Banigala to be made solid waste-free town

1153

Clean & Green Pakistan

Zubair Qureshi

Being federal capital of the country, Islamabad needs to be a model city for other metropolitans and cities of the country in climate-friendly initiatives. This was observed by stakeholders, members of civil society and youths who participated in “Zero Waste Banigala Initiative” here Saturday.
The solid waste initiative launched by the Amal Foundation in collaboration with Karim Khan Afridi Welfare Foundation and Metropolitan Corporation of Islamabad aims at making Banigala a solid waste-free town.
A public awareness festival was also arranged at Football Ground in Banigala for the general public to mark the initiation of the project in which the community representatives, environmentalists and concerned officials participated.
Adviser to the Prime Minister Malik Amin Aslam was the chief guest on the inaugural ceremony. Parliamentary secretary Rukhsana Naveed, MNA Sajida Begum, environmentalist Christina Afridi, Director municipal administration MCI Sardar Khan zimri were also present on the occasion.
The initiative is the first one in Pakistan to introduce two trash bins to segregate the trash at source in the households. The partners of the initiative are determined to make Bannigala town a role model for the rest of the country. The project will raise awareness in the public about waste reduction, reuse and recycling for sustainable and smart waste management in the area.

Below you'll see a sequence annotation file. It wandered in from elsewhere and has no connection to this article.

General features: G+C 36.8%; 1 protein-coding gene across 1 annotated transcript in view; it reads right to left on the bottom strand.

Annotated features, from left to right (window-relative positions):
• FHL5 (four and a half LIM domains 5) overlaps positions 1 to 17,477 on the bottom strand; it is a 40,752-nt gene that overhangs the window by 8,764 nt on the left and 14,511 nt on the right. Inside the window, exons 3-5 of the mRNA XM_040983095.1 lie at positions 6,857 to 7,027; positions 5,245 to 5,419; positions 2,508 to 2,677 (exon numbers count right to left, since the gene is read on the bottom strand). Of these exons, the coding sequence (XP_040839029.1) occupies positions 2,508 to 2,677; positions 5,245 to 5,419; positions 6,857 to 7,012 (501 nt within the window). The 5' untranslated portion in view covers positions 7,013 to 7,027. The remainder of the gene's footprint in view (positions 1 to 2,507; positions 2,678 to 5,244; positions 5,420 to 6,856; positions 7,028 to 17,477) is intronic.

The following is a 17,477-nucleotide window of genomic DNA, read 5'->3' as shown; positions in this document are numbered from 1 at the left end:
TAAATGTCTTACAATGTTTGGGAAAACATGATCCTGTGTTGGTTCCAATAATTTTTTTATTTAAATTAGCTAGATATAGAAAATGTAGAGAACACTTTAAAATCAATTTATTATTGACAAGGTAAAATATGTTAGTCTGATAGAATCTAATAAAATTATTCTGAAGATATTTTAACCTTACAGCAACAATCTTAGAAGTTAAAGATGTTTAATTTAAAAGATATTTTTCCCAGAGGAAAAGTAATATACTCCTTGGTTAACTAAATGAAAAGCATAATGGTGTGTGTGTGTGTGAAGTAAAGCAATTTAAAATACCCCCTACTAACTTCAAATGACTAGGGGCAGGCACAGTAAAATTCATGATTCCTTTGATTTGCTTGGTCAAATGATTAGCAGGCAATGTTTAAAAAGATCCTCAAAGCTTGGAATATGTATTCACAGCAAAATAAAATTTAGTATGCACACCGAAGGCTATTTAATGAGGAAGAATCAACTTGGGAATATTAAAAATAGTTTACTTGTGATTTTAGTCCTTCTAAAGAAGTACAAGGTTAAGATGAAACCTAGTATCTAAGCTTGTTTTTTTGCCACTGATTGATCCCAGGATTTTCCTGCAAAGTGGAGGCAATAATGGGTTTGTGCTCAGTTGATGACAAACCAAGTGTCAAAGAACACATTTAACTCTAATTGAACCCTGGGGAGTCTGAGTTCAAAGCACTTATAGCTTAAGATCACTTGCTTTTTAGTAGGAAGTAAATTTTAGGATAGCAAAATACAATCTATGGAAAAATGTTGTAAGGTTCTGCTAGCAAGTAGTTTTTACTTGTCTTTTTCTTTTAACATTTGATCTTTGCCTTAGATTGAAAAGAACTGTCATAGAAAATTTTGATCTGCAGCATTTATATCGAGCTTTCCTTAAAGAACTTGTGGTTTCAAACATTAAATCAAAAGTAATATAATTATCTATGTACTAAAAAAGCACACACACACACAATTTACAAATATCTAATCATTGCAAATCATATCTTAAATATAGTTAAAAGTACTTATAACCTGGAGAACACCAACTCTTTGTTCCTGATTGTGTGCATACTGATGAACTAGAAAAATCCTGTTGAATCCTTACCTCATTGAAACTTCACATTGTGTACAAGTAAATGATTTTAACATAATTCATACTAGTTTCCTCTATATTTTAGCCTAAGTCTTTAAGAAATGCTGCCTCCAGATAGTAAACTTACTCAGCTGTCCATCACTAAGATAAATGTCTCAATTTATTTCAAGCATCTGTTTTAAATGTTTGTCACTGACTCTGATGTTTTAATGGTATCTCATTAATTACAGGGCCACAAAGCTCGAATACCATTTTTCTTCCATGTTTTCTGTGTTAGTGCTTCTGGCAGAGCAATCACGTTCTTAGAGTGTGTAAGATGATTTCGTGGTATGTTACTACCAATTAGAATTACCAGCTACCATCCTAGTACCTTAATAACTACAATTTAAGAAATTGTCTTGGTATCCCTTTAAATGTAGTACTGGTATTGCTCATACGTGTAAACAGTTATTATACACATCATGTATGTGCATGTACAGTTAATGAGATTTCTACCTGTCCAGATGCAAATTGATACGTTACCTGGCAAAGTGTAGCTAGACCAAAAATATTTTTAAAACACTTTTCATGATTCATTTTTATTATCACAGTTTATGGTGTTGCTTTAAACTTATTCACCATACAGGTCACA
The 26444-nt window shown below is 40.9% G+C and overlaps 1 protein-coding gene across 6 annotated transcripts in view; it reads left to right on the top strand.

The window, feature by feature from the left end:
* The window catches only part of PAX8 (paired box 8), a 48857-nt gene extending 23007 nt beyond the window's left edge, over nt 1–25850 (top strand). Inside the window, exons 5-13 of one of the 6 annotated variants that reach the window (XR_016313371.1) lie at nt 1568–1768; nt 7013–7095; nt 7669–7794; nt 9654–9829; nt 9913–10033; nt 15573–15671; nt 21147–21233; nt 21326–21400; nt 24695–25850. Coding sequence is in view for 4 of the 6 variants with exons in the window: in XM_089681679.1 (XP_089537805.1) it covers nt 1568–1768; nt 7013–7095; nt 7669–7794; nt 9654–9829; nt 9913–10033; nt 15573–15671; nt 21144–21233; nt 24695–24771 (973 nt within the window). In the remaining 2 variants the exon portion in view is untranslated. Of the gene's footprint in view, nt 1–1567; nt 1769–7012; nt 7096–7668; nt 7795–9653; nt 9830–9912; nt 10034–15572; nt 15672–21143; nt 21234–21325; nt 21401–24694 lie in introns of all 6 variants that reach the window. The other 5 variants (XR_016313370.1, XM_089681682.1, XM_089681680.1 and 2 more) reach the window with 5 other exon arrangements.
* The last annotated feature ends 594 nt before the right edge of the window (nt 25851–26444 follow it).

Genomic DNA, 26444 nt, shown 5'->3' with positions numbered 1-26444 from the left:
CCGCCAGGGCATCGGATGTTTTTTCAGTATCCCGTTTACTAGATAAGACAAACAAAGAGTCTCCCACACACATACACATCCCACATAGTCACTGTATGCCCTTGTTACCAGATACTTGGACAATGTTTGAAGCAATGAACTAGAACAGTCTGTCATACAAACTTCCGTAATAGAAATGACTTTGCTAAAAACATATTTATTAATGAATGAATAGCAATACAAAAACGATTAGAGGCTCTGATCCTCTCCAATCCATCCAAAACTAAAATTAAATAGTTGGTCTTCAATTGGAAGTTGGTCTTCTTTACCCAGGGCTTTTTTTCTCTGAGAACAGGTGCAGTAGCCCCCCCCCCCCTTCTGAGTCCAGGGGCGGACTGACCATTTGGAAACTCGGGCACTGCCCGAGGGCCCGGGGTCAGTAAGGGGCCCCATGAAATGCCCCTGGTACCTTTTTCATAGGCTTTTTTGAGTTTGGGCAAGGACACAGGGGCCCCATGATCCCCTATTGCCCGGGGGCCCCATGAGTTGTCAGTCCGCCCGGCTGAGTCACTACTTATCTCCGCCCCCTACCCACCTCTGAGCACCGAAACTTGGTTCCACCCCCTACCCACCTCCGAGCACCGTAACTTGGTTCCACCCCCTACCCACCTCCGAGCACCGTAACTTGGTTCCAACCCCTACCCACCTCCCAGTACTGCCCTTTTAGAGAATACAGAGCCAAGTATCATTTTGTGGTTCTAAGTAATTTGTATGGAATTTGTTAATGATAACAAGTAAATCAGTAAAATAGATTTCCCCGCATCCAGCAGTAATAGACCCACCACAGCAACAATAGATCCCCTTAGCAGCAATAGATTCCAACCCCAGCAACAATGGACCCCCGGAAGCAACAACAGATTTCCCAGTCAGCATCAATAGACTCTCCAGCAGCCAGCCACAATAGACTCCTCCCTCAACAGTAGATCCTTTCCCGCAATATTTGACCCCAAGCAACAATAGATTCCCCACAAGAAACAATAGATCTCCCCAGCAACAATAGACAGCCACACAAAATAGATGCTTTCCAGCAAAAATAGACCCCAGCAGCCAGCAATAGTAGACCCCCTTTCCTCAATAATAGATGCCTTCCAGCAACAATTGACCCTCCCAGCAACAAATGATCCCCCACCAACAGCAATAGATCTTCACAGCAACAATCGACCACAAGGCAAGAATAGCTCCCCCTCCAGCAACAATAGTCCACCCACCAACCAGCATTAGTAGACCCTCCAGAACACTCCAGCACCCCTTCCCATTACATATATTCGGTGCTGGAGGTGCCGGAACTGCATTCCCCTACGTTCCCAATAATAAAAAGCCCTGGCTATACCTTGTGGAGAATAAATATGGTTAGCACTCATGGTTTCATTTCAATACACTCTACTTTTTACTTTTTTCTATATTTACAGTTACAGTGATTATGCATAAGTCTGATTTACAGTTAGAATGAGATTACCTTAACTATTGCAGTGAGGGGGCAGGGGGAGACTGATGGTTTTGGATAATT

Speaking on the occasion, Malik Amin Aslam said preparing Pakistan for climate change meant ensuring our cities and communities are sustainable, both now and in the future.
He said, “We need to design policies and implement programs that work for our residents, and for the environment we depend upon. This initiative will lead by example to become zero waste communities, and invest in the future of residents and generations to come.”
Malik added that many cities in the world have transformed themselves from dirtiest to cleanest in just few years by recovering and recycling at least 80 per cent of their solid waste and 90% of their solid waste. He said that MoCC has developed clean city index consisting of 29 indicators on which each city in Pakistan has to perform in order to get their respective share in the Provincial budgets. He said that the Zero Waste Model being set up in Bani Gala would serve as a model for other communities and cities in Pakistan.
Mahreen Waseem, president of the Amal Foundation, said the citizens cooperation would make the cities clean and green if they start knowing the easy ways of solid waste management. Segregation of wet and dry garbage leads the cities to zero waste. The trash we throw on the streets can make good money for the people if used rationally.